The best advice I ever received when I first became a mother was to let the children have access to things like clay, Play-Doh, crayons, markers, pencils, scissors, and paper as soon as they were ready. My mother-in-law also gave the girls their own personal chalk boards and dry erase boards (she was a preschool teacher).

    I must admit, though, that this is the first time I’ve ever heard that making mud pies, breaking twigs, or playing with Play-Doh develops the muscles needed for handwriting. Maybe someone needs to tell the hoity-toity parents in New York before they leave the hospital with their little trust fund recipients?

  13. Teaching how to correct poor handwriting is an interesting skill.

    There are a lot of misconceptions about it.

  14. Mike Lopez nailed it; many of my freshmen have difficulty with their calculus and statistics homework because their handwriting and notation are so sloppy that what they write is either nonsense or uninterpretable, even by them. And Greek letters? Fuggedaboutit!

  15. Mama Steff says:

    “You’d think elementary teachers could be trained to help kids without having to call in occupational therapists.”

    They can be. But who is paying for appropriate handwriting materials? And where do they find the time to teach handwriting? There are NCLB tests to prepare for, after all. And handwriting is not evaluated on those tests.

  16. Cranberry says:

    My children span almost a decade. In that time, I’ve seen formal handwriting training drop almost entirely from the elementary school’s curriculum. I quite agree with, “For some grade-school children, occupational therapists are also filling the void left by schools, many of which no longer provide instruction on the mechanics of handwriting.”

    There was no lack of art projects in school, and our kids played with playdough at home, although as they’re boys, they were never enchanted with coloring. Passing down the hallways of the school, most of the students’ work shows the need for old-fashioned instruction in handwriting. It’s illegible. I’m not pleading for cursive, although that is easier for longer essays, but for legible print.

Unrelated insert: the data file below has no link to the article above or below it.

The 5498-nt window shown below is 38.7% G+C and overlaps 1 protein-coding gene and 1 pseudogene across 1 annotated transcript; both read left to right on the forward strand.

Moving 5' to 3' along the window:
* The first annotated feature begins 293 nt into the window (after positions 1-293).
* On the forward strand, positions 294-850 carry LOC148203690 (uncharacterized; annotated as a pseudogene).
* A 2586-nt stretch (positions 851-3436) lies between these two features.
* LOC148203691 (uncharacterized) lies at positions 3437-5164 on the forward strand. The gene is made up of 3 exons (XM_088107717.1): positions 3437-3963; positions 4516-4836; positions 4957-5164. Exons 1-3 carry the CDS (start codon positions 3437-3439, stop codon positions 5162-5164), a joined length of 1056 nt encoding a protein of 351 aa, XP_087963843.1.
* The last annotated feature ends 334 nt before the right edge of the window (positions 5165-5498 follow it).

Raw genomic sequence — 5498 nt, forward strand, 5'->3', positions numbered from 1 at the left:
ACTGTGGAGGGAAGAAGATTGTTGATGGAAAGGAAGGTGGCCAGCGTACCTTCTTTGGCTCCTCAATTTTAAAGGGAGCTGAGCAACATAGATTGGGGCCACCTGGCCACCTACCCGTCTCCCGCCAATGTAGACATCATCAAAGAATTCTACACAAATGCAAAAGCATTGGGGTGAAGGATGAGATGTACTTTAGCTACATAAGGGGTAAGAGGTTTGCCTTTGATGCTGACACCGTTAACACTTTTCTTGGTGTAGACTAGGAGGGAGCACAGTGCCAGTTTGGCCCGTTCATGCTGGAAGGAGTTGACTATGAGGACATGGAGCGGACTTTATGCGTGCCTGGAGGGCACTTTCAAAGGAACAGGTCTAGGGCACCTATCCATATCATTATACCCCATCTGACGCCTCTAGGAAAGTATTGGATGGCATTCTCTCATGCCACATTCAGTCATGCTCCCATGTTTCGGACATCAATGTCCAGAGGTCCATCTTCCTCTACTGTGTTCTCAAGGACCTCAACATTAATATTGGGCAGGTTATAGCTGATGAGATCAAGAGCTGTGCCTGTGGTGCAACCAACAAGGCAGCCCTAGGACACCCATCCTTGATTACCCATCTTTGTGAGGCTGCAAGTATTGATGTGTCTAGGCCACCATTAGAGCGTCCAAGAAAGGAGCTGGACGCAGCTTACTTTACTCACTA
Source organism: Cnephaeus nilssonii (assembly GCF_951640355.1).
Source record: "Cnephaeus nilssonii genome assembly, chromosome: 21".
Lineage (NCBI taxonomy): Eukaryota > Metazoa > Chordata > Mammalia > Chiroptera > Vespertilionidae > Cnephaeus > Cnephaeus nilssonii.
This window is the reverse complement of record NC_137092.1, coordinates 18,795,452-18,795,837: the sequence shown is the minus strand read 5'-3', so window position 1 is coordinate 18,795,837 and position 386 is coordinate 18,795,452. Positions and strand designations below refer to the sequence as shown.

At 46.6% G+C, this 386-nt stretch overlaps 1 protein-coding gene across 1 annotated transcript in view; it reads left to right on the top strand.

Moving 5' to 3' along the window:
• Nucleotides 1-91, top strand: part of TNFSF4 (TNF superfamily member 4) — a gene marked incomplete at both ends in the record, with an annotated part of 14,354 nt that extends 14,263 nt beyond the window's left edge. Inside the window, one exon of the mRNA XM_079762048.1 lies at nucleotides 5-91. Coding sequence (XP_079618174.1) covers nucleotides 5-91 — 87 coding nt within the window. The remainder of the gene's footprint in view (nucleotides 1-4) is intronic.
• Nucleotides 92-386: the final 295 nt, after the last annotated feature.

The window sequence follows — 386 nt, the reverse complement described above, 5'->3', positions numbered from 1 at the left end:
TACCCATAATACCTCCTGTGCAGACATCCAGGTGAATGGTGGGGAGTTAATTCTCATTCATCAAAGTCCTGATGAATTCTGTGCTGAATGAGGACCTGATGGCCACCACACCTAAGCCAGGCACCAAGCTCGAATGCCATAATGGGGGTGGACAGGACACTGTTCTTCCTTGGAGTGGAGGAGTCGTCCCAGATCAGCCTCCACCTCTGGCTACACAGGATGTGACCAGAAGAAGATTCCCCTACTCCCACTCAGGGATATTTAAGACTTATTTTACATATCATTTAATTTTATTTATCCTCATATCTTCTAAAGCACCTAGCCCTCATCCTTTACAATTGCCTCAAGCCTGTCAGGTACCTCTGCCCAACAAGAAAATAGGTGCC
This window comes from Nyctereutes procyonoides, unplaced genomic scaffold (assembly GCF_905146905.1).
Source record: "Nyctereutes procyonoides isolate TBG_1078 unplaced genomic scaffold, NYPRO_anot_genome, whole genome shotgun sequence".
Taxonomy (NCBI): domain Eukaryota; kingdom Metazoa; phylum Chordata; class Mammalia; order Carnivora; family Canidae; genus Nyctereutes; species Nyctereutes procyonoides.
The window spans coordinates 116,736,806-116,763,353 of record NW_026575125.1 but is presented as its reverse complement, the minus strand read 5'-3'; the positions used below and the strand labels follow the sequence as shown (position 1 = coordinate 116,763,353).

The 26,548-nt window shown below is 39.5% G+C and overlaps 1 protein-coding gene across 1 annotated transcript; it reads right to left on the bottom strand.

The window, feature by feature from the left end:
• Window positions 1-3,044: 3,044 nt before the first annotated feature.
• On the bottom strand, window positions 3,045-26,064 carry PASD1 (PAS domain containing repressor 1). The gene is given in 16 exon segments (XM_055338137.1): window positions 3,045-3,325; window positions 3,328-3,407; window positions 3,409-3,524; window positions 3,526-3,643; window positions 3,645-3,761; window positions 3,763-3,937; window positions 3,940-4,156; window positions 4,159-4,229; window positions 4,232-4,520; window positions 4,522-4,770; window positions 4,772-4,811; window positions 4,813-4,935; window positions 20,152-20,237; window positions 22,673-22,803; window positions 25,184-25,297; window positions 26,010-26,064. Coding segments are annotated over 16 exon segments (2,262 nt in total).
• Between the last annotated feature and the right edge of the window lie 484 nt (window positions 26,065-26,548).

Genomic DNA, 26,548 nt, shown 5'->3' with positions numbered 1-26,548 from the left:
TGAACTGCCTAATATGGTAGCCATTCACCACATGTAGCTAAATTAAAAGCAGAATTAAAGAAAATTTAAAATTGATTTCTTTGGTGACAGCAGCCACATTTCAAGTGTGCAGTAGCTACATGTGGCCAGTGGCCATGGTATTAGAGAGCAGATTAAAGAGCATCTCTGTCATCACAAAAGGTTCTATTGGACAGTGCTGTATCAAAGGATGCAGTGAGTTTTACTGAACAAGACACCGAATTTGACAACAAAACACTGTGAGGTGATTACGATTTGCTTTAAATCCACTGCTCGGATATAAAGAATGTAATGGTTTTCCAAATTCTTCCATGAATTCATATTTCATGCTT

Just as the existence of the calculator has led many educators to de-emphasize fluency in math facts, the existence of the keyboard has led many to believe that handwriting is a thing of the past. By the way, this attitude started at the time of the invention of the typewriter, according to Diane Ravitch’s _Left Back_.

    We do supplement at home. Many parents do. What other options remain to us? Look at the math wars–parent complaints about gaps in the curriculum encounter ridicule, i.e., “hoity-toity parents…with their little trust fund recipients”, but no constructive engagement.

    This generation will encounter the handwritten SAT writing section, and math homework is handwritten. Parents who care will correct the schools’ nutty neglect of basic instructions. Parents who trust the schools will not. At some point, some of those children will need expensive OT, most likely at public expense. That is, if they haven’t dropped out of school due to poor grades from illegible work.

    A large part of the problem is the lack of vertical integration so pervasive in our education system.